Since July of 2021, more than 200 books have been banned in various school districts across Florida, the state with the third-highest number of school book banning incidents in the U.S. This comes as the Florida legislature and Gov. Ron DeSantis have passed House Bill 1467, which allows members of the public to challenge and ban books available in school classrooms and libraries, and a swath of “anti-woke” legislation purportedly aimed at empowering parents to protect their children’s impressionable minds.
“If they’re gonna ban books, then the whole library should be in play. My hope — and it’s a longshot — is that they will apply their own standards to themselves and ban the Bible,” Chaz Stevens tells New Times.
Free-speech and literary-expression advocates have been sounding the alarm about what they see as a bureaucratic, authoritarian attack on education in Florida, particularly after recent news that the state rejected 54 math textbooks from the curriculum for allegedly containing prohibited topics such as “Critical Race Theory.” When the state went so far as banning math books, Stevens says, he was inspired to use the same bureaucracy to strike back against the conservative wave with an operation he calls “Eff Off Jesus.”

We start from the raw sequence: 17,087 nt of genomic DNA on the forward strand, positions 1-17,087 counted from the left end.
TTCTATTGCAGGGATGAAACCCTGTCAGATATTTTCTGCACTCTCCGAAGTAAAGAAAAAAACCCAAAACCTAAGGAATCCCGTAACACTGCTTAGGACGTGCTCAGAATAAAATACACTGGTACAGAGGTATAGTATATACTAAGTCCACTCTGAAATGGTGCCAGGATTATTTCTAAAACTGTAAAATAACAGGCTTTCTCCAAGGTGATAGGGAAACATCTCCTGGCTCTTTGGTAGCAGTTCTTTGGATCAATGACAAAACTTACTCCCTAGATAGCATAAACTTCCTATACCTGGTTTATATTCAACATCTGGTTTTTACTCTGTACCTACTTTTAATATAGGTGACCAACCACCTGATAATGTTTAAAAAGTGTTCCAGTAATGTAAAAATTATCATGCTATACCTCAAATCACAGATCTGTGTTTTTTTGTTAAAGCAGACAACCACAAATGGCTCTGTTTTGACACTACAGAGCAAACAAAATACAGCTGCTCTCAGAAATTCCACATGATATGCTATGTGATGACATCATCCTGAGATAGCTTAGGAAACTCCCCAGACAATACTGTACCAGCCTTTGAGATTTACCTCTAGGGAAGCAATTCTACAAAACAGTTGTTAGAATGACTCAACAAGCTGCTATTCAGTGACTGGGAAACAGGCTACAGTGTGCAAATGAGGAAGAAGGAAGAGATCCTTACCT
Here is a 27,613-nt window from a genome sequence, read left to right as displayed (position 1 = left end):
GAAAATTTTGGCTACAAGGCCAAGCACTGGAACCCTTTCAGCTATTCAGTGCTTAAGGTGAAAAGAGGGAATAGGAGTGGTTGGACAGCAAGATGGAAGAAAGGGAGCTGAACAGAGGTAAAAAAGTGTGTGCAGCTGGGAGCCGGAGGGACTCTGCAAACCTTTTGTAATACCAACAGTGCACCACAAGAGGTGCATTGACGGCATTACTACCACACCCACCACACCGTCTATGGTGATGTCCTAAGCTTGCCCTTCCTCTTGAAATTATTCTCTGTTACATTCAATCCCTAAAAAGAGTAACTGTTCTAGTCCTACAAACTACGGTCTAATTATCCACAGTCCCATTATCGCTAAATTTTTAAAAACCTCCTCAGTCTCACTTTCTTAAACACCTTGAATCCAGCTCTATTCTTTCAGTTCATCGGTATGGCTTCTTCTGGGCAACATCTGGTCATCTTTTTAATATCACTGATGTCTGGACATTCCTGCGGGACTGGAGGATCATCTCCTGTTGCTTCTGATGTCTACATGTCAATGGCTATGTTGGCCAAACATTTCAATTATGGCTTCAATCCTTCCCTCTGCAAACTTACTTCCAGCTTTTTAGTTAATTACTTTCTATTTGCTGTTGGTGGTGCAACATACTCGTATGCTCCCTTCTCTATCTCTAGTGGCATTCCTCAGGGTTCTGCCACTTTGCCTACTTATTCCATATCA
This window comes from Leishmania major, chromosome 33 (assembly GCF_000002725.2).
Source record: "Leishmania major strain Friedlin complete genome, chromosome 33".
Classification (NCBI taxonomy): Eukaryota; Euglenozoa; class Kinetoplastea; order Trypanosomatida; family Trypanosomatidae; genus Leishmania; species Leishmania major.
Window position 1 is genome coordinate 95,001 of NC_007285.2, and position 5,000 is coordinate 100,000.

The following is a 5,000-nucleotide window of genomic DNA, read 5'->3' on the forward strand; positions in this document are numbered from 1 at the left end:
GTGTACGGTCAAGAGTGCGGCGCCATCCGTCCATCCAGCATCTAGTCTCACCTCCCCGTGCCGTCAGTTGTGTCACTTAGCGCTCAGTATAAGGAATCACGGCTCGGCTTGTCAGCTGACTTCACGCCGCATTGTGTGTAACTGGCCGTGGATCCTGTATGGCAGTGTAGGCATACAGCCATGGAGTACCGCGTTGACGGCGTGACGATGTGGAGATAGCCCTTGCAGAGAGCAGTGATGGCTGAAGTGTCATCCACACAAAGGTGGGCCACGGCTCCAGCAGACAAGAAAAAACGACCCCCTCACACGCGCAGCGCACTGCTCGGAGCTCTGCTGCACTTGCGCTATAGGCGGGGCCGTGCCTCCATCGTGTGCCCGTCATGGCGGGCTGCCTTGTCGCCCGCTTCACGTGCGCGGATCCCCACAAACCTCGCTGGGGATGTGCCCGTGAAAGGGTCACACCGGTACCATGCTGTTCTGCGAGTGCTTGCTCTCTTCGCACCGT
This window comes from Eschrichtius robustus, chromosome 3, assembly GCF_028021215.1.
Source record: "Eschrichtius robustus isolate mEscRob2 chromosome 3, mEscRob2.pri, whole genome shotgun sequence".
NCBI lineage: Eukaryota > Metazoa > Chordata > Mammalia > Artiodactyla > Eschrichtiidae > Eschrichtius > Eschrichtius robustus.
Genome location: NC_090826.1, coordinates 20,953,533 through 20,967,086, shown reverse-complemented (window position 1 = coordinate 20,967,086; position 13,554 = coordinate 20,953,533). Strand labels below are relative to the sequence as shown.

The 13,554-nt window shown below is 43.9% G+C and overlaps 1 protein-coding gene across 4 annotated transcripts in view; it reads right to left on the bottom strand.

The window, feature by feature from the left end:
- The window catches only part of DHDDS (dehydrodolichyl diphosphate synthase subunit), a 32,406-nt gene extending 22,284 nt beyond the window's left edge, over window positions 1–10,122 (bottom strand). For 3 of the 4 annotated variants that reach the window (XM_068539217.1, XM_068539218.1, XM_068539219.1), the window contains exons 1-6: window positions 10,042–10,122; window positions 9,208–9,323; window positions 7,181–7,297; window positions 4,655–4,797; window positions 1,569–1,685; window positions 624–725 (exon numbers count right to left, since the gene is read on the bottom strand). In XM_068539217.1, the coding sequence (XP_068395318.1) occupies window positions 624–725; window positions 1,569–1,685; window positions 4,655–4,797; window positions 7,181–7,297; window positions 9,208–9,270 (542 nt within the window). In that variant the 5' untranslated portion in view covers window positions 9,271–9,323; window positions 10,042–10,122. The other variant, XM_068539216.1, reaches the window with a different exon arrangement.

In his letter to Miami-Dade County Public Schools Superintendent Jose Dotres, Stevens writes:
“I wish to file such an objection, requesting the Miami-Dade County Public School system immediately remove the Bible from the classroom, library, and any instructional material,and, as is often the case with banned books, I ask your agency lay flame to that giant stack of fiction in a pyre worthy of a Viking sendoff.”
“With the constant
babbling concerns about teaching Critical Race Theory, should we not take stock of the Bible’s position on slavery? I am concerned our young white students will read such passages and wake up to civilization’s sordid past.”
Stevens also named a number of reasons why he wants the Bible banned including: “age inappropriateness, social-emotional learning, mentions of bestiality and rape, and “wokeness” as reasons to ban the Bible.”
In response to Stevens’ demand letters, one school district superintendent has responded so far. In an email to Miami New Times, Elmo R. Lugo, an MDCPS spokesperson, has released a statement acknowledging the issue. “We acknowledge receipt of the subject letter. District staff will review it and respond accordingly,” Luga said via email.
“They better not fucking ignore me,” Stevens warns. “If they ignore me, doesn’t that tell you something? The government can’t pick and choose religion, but can they choose which books they review for banning and which ones they don’t?”